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US Soccer Federation reached unprecedented agreement to share World Cup prize money

The United States Soccer Federation has set an unprecedented milestone by agreeing to pay its men’s and women’s teams equally.

The recently ratified agreement represents the initial step toward matching money prizes for both sexes.

US Soccer and the unions for the two teams struck the deal for their new collective bargaining agreements, paving the way for the equilibrium in regards to the prize money for the men’s and women’s World Cups.

“The accomplishments in this CBA are a testament to the incredible efforts of WNT players on and off the field,” said USWNT players’ association president Becky Sauerbrunn, as relayed by The Guardian.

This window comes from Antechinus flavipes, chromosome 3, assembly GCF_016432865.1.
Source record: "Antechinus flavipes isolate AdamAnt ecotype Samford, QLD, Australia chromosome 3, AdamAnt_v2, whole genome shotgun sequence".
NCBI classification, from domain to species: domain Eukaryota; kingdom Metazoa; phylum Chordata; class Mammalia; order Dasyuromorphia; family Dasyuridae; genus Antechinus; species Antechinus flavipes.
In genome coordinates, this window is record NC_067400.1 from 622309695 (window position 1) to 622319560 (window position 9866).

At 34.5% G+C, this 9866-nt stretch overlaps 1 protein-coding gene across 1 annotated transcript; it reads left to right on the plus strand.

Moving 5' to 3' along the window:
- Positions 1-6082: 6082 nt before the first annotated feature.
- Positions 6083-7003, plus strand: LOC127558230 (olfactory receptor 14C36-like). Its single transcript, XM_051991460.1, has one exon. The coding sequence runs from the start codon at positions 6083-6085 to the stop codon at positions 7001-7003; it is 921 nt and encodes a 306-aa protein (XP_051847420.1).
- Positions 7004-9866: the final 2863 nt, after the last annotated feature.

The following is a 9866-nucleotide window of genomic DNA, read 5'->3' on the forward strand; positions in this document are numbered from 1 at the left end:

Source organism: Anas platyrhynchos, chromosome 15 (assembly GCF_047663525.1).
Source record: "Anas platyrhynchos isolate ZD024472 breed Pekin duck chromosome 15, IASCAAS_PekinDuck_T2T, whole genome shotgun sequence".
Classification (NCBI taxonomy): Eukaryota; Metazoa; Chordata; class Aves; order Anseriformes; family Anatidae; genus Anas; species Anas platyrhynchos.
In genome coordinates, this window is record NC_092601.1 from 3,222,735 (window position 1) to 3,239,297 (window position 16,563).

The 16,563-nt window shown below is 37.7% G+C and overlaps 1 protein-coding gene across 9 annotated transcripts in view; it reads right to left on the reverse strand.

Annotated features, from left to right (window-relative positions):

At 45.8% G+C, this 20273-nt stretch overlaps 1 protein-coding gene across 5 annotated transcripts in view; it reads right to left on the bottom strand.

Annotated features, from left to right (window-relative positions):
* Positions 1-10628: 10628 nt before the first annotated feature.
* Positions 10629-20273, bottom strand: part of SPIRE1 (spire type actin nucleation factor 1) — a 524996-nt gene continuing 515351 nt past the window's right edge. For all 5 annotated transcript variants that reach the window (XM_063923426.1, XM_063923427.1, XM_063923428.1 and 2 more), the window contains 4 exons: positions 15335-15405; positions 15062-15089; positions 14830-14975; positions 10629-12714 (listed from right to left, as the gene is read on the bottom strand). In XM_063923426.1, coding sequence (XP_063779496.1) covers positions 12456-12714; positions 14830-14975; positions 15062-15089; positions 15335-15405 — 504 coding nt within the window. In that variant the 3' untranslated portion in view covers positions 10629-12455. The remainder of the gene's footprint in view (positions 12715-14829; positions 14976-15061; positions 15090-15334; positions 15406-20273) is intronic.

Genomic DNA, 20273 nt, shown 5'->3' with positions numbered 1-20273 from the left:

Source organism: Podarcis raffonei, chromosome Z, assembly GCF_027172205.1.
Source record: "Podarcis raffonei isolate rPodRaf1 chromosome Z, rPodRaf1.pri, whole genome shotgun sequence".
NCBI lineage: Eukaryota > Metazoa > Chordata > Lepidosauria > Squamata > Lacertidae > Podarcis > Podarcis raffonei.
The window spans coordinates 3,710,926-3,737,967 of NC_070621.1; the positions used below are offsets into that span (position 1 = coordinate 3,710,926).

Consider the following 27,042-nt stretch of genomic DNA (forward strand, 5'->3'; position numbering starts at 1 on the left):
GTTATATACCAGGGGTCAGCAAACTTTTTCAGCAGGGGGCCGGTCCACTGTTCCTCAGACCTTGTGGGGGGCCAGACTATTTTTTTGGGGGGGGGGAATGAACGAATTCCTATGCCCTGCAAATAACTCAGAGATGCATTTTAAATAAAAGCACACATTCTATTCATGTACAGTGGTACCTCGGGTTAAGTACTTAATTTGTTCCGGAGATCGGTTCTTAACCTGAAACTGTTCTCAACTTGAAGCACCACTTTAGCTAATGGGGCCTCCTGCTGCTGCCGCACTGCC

“The gains we have been able to achieve are both because of the strong foundation laid by the generations of WNT players that came before the current team and through our union’s recent collaboration with our counterparts at the [men’s players union] and leadership at US Soccer.

“We hope that this agreement and its historic achievements in not only providing for equal pay but also in improving the training and playing environment for national team players will similarly serve as the foundation for continued growth of women’s soccer both in the United States and abroad.”

FIFA’s prize money for the men’s and women’s World Cups has never been equal, as evidenced by the bonus pools for the upcoming tournaments.

While total pool for the men’s World Cup finals in Qatar stands at $440m, the rize money for the women’s tournament in Australia in 2023 will be around $60m.

However, according to the new agreement, the US men’s and women’s teams will share the prize money from the two upcoming tournaments, which has never been done before.

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